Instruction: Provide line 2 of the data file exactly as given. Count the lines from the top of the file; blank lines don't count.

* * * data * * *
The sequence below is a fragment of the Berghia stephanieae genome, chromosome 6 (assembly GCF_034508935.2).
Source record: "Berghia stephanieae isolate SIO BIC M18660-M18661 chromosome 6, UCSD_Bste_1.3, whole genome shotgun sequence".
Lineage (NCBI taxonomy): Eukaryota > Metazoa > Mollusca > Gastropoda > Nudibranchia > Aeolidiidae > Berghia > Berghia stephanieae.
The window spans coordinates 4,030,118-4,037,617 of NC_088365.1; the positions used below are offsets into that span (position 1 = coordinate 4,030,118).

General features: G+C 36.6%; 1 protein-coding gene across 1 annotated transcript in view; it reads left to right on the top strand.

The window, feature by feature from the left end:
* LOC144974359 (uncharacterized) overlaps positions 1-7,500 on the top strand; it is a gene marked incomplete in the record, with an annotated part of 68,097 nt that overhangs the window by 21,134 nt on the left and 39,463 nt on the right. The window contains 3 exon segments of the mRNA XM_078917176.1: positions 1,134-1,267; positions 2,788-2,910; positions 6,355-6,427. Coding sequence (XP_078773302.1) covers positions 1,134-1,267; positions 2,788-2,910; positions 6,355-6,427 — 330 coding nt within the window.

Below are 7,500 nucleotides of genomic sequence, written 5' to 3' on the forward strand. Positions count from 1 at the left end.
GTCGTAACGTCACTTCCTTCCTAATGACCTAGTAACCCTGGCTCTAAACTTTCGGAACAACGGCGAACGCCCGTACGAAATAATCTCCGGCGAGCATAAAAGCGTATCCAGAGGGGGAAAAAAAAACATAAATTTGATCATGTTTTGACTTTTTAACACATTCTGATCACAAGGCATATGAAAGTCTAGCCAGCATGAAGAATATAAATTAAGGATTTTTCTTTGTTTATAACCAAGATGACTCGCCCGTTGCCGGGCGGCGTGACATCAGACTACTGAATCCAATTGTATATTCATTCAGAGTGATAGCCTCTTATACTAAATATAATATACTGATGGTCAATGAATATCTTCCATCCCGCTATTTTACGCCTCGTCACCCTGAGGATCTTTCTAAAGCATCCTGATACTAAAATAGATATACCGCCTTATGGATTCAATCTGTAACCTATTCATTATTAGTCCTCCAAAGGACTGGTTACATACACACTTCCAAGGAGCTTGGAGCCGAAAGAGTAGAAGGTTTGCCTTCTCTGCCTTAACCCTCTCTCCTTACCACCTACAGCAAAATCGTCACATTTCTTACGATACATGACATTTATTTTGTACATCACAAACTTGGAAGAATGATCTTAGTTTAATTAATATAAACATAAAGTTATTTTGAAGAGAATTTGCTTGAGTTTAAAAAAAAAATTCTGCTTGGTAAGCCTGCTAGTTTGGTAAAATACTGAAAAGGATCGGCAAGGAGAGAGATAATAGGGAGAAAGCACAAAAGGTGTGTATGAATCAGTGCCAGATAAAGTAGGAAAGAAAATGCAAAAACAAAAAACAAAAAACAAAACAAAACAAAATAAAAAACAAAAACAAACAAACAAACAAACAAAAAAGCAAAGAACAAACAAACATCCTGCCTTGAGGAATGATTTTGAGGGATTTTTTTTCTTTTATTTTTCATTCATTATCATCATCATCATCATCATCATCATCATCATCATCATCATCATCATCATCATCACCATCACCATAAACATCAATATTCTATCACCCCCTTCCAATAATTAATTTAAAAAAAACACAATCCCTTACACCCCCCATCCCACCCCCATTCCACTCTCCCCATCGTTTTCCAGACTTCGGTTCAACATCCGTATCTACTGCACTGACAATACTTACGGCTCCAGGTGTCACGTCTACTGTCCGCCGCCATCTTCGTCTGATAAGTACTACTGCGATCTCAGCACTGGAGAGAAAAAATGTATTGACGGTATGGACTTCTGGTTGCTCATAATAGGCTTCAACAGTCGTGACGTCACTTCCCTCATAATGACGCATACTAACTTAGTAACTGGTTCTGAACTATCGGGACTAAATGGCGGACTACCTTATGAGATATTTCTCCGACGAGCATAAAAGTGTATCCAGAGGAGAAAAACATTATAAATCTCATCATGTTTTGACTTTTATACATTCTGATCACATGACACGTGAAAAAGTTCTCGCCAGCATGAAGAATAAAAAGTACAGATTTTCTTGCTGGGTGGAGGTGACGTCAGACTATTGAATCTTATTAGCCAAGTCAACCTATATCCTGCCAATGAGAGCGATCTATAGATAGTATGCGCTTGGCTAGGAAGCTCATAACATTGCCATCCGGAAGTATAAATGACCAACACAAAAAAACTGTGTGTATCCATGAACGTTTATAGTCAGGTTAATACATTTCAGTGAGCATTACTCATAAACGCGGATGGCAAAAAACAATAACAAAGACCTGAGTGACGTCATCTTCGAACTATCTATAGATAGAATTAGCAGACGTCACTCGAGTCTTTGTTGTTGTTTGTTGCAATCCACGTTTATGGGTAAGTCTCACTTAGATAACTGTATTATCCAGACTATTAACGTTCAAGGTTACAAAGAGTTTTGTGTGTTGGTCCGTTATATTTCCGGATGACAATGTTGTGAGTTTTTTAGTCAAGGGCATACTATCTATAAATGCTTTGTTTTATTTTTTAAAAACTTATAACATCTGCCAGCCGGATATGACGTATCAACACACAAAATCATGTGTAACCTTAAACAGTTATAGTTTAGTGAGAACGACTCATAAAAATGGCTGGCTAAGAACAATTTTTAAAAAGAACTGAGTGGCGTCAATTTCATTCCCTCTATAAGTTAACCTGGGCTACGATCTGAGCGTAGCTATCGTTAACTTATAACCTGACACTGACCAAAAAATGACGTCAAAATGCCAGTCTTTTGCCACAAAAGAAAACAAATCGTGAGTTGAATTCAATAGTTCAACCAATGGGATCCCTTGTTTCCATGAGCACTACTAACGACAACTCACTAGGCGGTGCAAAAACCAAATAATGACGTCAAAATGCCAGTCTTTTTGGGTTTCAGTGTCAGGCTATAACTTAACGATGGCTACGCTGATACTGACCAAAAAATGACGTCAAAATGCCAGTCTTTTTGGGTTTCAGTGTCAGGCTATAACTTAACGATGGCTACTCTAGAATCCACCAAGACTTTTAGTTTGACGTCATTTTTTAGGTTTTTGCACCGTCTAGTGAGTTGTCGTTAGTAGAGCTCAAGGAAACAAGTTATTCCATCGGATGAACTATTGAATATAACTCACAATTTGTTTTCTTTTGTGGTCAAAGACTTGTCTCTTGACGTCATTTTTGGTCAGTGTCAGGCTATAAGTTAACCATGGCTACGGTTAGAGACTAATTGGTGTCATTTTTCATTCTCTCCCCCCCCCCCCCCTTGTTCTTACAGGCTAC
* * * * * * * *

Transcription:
Source record: "Berghia stephanieae isolate SIO BIC M18660-M18661 chromosome 6, UCSD_Bste_1.3, whole genome shotgun sequence".